Source secrecy in the modern era
By Eric P. Robinson
USC School of Journalism and Mass Communications
The Justice Department’s accessing of reporter Ali Watkins’s email and phone records as part of a leak investigation is just one of several recent incidents in which the federal government has obtained the digital and other information about journalists’ activities in order to identify confidential sources.
But it also reveals a truth that media lawyers have known for a long time: if there is any third party involved in a communication that has a record that the communication occurred—like a cell phone company, which keeps records of calls and messages sent and received for billing purposes, or an internet access provider that tracks emails and websites—the government can access that information relatively easily, and use it to discover a journalist’s contacts and sources.
The legal theory is that since the reporter is willingly sharing this information with a third party—the phone company, or the ISP—there is no reasonable expectation of privacy in this information. Also, such entities are likely to provide this information in response to a subpoena without raising privacy or First Amendment concerns.
The latest case involves the phone and email records of Ali Watkins, who had a meteoric rise in journalism, starting as an intern with the McClatchy Washington Bureau in 2013, and working at The Huffington Post, BuzzFeed and Politico before joining The New York Times in late 2017. She was part of a McClatchy team that was a finalist for the Pulitzer Prize in 2015.
Her records were obtained by the Justice Department as part of its investigation of long-time Senate Intelligence Committee staffer James A. Wolfe, who has pleaded not guilty to charges of lying to the FBI about his contacts with various reporters, including Watkins.
The case is complicated by a three-year personal relationship between Wolfe and Watkins. Because of this relationship, the Justice Department did not follow its usual policy of informing a reporter before obtaining the reporter’s phone and email records, which gives the journalist an opportunity to challenge the effort in court. Watkins was not informed until after the Justice Department obtained her records. The records of three other reporters to whom Wolfe is suspected of leaking information were not subpoenaed.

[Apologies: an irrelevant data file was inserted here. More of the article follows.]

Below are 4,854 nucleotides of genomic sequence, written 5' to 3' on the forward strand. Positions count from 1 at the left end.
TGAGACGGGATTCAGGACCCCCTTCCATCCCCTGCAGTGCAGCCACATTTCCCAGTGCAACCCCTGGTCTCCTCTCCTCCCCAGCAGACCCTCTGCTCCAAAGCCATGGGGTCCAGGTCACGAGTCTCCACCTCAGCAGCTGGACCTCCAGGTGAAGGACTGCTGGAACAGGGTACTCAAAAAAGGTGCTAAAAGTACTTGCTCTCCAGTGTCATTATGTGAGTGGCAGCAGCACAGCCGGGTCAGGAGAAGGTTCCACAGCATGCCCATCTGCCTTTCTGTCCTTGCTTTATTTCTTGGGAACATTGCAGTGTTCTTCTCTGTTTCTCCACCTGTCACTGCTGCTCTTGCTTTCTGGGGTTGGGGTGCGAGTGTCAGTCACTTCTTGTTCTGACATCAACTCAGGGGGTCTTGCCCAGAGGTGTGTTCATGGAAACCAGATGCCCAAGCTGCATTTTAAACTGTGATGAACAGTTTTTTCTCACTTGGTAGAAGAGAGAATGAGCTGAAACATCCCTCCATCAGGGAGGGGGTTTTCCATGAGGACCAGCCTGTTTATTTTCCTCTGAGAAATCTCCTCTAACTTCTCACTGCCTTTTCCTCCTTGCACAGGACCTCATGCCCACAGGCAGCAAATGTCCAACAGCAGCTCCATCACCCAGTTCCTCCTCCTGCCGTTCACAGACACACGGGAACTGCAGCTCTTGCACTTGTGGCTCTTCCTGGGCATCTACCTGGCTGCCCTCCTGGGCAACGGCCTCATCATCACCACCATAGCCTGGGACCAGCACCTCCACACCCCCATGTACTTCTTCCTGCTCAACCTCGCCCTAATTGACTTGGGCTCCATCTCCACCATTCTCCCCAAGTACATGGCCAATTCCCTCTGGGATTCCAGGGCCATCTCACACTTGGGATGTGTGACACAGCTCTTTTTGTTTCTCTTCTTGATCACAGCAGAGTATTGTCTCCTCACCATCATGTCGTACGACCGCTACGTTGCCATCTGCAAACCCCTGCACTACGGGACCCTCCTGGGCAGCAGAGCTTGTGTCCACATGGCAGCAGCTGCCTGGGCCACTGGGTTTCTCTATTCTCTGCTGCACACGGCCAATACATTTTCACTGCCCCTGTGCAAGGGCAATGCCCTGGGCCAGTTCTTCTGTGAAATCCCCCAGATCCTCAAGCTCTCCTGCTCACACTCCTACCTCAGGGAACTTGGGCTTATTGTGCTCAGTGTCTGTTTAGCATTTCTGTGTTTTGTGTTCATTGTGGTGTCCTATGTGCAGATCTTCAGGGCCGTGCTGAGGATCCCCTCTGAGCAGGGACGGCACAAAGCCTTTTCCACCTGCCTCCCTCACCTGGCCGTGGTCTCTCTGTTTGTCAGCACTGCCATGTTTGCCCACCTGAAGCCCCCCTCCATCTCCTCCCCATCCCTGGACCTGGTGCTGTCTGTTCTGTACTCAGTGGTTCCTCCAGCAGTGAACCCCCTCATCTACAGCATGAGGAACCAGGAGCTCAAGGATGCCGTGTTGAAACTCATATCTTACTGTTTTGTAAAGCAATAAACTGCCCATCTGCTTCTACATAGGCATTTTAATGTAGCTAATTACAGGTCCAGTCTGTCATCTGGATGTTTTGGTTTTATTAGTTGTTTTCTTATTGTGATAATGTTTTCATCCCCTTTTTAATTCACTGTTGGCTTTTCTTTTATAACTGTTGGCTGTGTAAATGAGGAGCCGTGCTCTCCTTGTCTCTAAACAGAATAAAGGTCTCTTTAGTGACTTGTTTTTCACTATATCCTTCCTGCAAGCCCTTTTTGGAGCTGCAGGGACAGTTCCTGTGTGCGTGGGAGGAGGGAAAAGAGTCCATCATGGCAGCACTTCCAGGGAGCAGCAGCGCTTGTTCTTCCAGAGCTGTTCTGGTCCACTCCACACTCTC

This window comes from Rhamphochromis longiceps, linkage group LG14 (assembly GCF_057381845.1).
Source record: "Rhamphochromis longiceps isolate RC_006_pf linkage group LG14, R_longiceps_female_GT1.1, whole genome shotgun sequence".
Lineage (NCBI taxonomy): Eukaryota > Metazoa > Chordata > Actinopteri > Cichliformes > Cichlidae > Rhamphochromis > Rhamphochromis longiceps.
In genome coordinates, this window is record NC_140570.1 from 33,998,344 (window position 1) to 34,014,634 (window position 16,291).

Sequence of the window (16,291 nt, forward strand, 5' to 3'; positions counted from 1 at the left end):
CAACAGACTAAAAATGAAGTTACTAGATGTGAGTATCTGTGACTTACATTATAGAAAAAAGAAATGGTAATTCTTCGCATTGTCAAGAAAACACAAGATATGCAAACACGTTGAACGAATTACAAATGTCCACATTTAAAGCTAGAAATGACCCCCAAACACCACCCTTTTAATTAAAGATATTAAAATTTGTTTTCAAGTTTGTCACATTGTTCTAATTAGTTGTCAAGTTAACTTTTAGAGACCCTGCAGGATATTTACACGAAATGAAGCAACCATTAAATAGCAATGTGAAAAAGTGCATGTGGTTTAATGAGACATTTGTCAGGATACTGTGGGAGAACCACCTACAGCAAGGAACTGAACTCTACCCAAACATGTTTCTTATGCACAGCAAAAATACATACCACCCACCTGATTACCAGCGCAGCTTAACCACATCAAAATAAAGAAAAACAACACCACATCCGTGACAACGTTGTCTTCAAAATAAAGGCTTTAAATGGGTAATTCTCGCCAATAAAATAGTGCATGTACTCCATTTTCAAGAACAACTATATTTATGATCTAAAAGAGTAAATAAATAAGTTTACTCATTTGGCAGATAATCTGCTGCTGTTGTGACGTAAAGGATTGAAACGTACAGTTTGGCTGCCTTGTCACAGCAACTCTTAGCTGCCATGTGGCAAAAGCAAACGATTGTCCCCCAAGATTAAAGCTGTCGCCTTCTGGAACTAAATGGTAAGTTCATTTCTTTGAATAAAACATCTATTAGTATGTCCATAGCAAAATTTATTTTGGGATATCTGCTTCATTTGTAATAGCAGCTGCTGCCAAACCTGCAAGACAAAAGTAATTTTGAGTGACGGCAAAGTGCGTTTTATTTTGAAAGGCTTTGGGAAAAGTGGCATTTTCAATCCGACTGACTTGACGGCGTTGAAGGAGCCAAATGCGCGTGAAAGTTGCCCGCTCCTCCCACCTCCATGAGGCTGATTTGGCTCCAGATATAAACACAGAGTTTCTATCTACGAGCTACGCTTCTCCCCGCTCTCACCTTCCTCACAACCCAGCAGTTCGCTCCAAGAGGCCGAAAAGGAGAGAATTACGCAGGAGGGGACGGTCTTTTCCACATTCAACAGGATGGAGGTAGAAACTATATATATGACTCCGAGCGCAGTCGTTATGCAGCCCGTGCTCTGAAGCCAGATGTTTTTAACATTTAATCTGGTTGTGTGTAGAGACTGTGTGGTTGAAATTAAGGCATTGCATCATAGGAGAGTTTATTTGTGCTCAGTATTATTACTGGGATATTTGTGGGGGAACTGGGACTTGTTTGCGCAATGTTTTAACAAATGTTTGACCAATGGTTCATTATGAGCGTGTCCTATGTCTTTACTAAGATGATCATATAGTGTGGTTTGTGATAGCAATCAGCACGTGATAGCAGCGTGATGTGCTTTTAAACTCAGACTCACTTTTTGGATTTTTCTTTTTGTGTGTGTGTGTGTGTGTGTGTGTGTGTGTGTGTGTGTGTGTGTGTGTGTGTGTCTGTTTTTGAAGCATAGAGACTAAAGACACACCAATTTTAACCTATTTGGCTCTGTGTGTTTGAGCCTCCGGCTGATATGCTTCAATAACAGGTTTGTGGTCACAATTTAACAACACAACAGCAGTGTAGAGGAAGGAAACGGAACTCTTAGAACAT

The policy of informing reporters of records subpoenas was adopted by then-Attorney General Eric Holder during the Obama Administration, after several instances where journalists’ phone, email and other records were obtained in a variety of leak investigations. In 2013, it was revealed that the Justice Department had obtained call logs for 20 separate Associated Press phone lines. Overall, the Obama Administration brought criminal leak charges against government employees in nine cases, more than all prior administrations combined.
The accessing of Watkins’ records has revived calls in Congress for adoption of a federal shield law statute, which would protect journalists from being forced to reveal confidential sources under many circumstances.
Despite the lack of such a law, several federal courts recognize such a privilege to some extent, as do courts in all but two states: Hawaii and Wyoming.
But even when these laws apply, they only generally protect reporters from being forced to reveal the identities of sources to whom they have promised confidentiality. They do not stop law enforcement agencies from using other sources of information to determine who the source likely is.
For example, the Obama Administration Justice Department prosecuted Stephen Kim, a State Department expert on North Korea, for leaking information to New York Times reporter James Rosen. Kim was identified as Rosen’s source not by subpoenaing Rosen; instead, the Justice Department obtained Rosen’s phone records and email records, and used records of Rosen’s and Kim’s comings and goings from State Department headquarters as indicated by their security badge swipes, to determine that Kim was Rosen’s source. (Kim later pleaded guilty and was sentenced to 13 months in prison.)
So what about the old fashioned way of contacting confidential sources: meeting in person, as in the clandestine meetings in an Arlington, Va., parking garage between Bob Woodward and confidential source “Deep Throat,” depicted in All the President’s Men? If either had a cell phone and left it on, their movements could be traced. And there are likely to be multiple security cameras on the surrounding streets, and in the garage itself, that could be used to identify the reporter and the source.
Use of any electronic communication leaves a record that can be accessed. Any physical movements can be tracked by our electronic devices, and ubiquitous surveillance. The bottom line is that it is much harder to ensure source confidentiality in the modern era. And reporters must keep this in mind as they do their work, and the risks that they and their sources are running.
Eric P. Robinson is an assistant professor at the USC School of Journalism and Mass Communication, where he focuses on media law and ethics. He has worked in media law for more than 18 years, and is admitted to legal practice in New York and New Jersey and before the U.S. Supreme Court. This column is for educational purposes only; it does not constitute legal advice.